Remarkably, it took only four years for this bond fund allocation to be made by a nonpartisan independent commission for some fairly large complex projects. The Commission involved insisted effectively that projects be well justified and competitively compared.  When money is being given away, everyone feels worthy to receive, but the Commission seems to have allocated this $2.7 billion to relatively cost-effective and promising water storage projects.  The California Water Commission, long mostly dormant, became an effective institution.

Another major success of the Proposition 1 process is that it brought more creativity to project proposals.  The program brought proposals of many sorts, both surface and groundwater storage, from many parts of the state.  And the commission allocated funds to a diverse set of the most promising projects scattered across California.

The state could have done much worse.  However, it will take years more to complete these projects, and some projects may never be completed.  Building major projects has always been a long road.


Proposition 1 general revenue bonds are to be repaid with general state tax revenues.  At 5% interest, this $2.7 billion in bonds implies about $135 million/year in decreased state general revenues available for every other state government responsibility, including education and public health, as well as environmental and water management more generally.  Although public benefits will come from these storage projects, in many cases these benefits are likely to be less than the broader public benefits of less-restricted government investments.

A few projects will receive the bulk of these state subsidies.  Beneficiaries include state and local agencies and groups receiving these project’s public benefits.  But because only storage projects were eligible for funding, other non-storage water projects are likely to provide similar public benefits at less expense.


Although partial state funding has been secured, projects now must secure substantial water user funding.  Modern water supplies rely on a “portfolio” approach, mixing a diversified water supply system and diverse efforts to reduce water demands.  This approach greatly reduced the costs of the recent drought to urban and agricultural water users.  The partially state-funded storage projects will need to compete with other potential water utility portfolio investments for their remaining funding.

The water storage projects, especially the larger ones, also must work within the limitations of existing water availability, water rights priorities, environmental regulations, and limited conveyance capacities. Most water storage projects will require water right, environmental, and operation agreements with a host of other agencies and interests.  This will be a challenge, but brings possibilities for improving system operation overall, where agreements can be made. Such negotiations are often protracted. Upgrading California’s water system has always been negotiation-intensive (and expensive).  This is probably unavoidable, but does need to be better organized and expedited.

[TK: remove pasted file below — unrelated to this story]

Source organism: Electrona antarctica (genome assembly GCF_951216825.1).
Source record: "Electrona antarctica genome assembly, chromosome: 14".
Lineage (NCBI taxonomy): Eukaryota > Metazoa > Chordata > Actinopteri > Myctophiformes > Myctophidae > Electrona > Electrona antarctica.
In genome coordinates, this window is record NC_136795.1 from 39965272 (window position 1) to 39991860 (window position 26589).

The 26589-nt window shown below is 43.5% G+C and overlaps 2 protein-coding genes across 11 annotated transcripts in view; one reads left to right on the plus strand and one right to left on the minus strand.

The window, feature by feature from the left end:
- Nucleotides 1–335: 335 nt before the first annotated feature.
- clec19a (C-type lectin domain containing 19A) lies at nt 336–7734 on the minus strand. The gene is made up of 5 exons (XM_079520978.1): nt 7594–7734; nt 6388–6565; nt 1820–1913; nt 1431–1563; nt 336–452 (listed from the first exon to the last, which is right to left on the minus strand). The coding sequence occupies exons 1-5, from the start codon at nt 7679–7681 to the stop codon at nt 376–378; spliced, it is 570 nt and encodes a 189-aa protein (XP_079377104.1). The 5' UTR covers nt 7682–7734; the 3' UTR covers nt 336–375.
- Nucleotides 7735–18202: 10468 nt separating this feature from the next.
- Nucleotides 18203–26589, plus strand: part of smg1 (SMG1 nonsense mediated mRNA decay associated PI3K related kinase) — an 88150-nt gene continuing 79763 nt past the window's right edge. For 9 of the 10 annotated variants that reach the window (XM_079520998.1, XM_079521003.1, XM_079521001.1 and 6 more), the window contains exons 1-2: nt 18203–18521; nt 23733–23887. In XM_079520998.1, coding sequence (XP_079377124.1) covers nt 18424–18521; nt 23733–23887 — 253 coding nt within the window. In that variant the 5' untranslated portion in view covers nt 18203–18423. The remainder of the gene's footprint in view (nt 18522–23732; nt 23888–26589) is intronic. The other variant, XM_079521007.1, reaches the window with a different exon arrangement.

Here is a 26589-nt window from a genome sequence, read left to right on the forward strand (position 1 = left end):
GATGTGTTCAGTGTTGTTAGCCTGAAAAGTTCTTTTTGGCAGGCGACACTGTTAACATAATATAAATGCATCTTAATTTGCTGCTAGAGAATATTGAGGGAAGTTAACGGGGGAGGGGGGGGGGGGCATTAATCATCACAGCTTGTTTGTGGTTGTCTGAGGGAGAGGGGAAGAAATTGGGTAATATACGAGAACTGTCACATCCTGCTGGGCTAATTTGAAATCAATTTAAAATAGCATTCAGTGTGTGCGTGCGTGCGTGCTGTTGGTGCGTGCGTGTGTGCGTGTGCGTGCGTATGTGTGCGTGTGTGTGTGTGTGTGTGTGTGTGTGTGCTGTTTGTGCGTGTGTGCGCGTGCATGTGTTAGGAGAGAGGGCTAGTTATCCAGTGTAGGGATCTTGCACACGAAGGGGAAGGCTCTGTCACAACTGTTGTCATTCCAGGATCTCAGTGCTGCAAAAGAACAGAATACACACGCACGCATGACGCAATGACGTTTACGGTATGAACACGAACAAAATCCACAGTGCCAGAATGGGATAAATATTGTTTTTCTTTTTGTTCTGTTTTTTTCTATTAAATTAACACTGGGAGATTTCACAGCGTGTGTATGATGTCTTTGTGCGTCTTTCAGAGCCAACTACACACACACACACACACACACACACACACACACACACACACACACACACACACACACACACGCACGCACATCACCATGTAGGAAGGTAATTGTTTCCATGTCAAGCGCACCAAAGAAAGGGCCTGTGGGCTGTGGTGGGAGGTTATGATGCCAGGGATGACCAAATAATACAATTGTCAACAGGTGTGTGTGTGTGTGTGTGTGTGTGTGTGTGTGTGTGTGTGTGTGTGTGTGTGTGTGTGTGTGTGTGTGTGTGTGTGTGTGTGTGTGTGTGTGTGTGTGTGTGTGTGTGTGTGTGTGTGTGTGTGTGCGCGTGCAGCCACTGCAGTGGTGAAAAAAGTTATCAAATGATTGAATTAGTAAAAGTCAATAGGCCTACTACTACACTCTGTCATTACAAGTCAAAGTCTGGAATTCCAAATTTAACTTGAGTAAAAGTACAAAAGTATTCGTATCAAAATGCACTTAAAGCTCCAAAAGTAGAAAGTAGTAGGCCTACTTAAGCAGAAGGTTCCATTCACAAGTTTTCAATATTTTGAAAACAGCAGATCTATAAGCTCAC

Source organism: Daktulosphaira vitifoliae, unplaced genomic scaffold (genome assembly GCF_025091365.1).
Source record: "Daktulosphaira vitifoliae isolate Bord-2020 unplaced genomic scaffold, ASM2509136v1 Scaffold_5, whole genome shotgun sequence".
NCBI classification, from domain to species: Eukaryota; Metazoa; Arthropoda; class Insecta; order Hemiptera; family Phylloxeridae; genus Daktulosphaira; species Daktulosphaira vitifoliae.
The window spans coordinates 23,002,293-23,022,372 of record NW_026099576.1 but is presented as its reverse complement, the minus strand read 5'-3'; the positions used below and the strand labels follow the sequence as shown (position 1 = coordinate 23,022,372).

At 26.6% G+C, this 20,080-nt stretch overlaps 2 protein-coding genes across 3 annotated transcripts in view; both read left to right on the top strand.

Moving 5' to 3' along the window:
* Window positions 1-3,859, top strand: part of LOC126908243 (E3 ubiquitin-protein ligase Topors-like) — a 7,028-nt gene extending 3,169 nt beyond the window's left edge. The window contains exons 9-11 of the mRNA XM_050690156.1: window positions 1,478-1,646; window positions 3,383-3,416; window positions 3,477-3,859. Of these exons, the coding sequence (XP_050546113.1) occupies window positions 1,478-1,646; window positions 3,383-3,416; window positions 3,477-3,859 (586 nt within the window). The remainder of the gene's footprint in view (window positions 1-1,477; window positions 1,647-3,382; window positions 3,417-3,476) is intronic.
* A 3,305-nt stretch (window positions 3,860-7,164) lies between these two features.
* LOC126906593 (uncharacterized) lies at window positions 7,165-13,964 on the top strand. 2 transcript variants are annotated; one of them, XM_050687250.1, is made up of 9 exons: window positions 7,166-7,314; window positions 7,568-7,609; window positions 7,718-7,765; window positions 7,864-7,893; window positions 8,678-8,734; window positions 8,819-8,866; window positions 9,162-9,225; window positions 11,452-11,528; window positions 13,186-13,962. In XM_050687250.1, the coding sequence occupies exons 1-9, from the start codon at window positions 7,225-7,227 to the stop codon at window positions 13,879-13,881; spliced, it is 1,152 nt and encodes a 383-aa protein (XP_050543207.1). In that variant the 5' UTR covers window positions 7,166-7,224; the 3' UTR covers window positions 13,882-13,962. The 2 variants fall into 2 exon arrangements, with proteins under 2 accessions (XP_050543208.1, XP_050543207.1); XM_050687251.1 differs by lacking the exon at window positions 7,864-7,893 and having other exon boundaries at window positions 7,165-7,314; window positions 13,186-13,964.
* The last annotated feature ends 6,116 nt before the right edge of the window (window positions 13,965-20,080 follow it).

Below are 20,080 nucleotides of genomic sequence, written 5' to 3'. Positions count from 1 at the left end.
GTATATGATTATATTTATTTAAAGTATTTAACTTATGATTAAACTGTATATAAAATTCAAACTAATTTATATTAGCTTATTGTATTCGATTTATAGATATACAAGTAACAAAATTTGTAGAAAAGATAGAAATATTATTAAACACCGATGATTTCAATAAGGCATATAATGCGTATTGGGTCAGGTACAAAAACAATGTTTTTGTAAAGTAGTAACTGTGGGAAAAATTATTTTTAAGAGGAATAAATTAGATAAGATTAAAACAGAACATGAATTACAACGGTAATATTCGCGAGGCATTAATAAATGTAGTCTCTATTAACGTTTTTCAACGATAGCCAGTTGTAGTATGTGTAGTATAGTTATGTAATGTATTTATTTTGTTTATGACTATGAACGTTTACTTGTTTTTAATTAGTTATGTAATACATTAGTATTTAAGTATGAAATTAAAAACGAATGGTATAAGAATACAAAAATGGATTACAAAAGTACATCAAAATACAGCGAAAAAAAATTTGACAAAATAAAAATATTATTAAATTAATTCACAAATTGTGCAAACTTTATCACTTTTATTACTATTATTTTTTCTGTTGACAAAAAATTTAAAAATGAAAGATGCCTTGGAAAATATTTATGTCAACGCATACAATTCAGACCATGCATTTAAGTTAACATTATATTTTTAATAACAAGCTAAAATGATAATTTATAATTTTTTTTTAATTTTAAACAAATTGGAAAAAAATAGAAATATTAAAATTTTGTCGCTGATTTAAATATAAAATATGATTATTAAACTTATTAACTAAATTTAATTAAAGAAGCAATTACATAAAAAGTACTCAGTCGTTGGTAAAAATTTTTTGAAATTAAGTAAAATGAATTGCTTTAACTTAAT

Time will tell if these projects will attract sufficient non-state funding, permits, and coordinating agreements for their completion.  Some will, and probably some won’t.

State infrastructure policy should be concerned with local and regional balancing of supply and demand management based on performance and costs.  Proposition 1 has brought mixed progress overall in this regard, while catering to a common misconception that storage is the major water limitation statewide. Current and future storage expansions should be narrowly targeted to be cost-effective and fit well within the larger system.

Jay Lund is the Director of the Center for Watershed Sciences.

Further reading

Sites bond funding decided this week”, Chico Enterprise-Record, 23 July 2018

California Water Commission, Proposition 1 Water Storage Investment Program: Funding the Public Benefits of Water Storage Projects,

Hanak, E., J. Lund, A. Dinar, B. Gray, R. Howitt, J. Mount, P. Moyle, and B. Thompson, California Water Myths, Public Policy Institute of California, San Francisco, CA, Dec. 2009.

Lund, J., A. Munévar, A. Taghavi, M. Hall and A. Saracino, “Integrating storage in California’s changing water system,” Center for Watershed Sciences, UC Davis, 44 pp., November 2014.

Lund, J.R., J. Medellin-Azuara, J. Durand, and K. Stone, “Lessons from California’s 2012-2016 Drought,” Journal of Water Resources Planning and Management, October 2018.